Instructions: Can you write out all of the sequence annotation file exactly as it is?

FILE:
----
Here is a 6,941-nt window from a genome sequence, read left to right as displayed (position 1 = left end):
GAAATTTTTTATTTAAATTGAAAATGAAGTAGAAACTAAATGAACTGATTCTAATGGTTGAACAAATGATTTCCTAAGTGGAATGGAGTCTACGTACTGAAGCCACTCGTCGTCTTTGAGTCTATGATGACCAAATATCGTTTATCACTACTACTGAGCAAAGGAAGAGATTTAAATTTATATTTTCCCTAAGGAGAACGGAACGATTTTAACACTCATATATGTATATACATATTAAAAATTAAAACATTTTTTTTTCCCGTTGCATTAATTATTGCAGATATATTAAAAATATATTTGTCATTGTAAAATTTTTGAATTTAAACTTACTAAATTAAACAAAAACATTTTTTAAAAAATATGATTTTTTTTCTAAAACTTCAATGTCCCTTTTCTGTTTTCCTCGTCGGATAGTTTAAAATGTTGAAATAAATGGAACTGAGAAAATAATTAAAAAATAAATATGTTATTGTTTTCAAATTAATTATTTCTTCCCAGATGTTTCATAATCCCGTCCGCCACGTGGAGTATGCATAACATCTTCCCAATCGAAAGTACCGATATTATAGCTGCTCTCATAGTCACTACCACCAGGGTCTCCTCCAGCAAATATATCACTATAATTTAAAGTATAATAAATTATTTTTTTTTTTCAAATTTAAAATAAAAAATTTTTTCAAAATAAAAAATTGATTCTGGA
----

Here is a 6,941-nt window from a genome sequence, read left to right as displayed (position 1 = left end):
GAAATTTTTTATTTAAATTGAAAATGAAGTAGAAACTAAATGAACTGATTCTAATGGTTGAACAAATGATTTCCTAAGTGGAATGGAGTCTACGTACTGAAGCCACTCGTCGTCTTTGAGTCTATGATGACCAAATATCGTTTATCACTACTACTGAGCAAAGGAAGAGATTTAAATTTATATTTTCCCTAAGGAGAACGGAACGATTTTAACACTCATATATGTATATACATATTAAAAATTAAAACATTTTTTTTTCCCGTTGCATTAATTATTGCAGATATATTAAAAATATATTTGTCATTGTAAAATTTTTGAATTTAAACTTACTAAATTAAACAAAAACATTTTTTAAAAAATATGATTTTTTTTCTAAAACTTCAATGTCCCTTTTCTGTTTTCCTCGTCGGATAGTTTAAAATGTTGAAATAAATGGAACTGAGAAAATAATTAAAAAATAAATATGTTATTGTTTTCAAATTAATTATTTCTTCCCAGATGTTTCATAATCCCGTCCGCCACGTGGAGTATGCATAACATCTTCCCAATCGAAAGTACCGATATTATAGCTGCTCTCATAGTCACTACCACCAGGGTCTCCTCCAGCAAATATATCACTATAATTTAAAGTATAATAAATTATTTTTTTTTTTCAAATTTAAAATAAAAAATTTTTTCAAAATAAAAAATTGATTCTGGA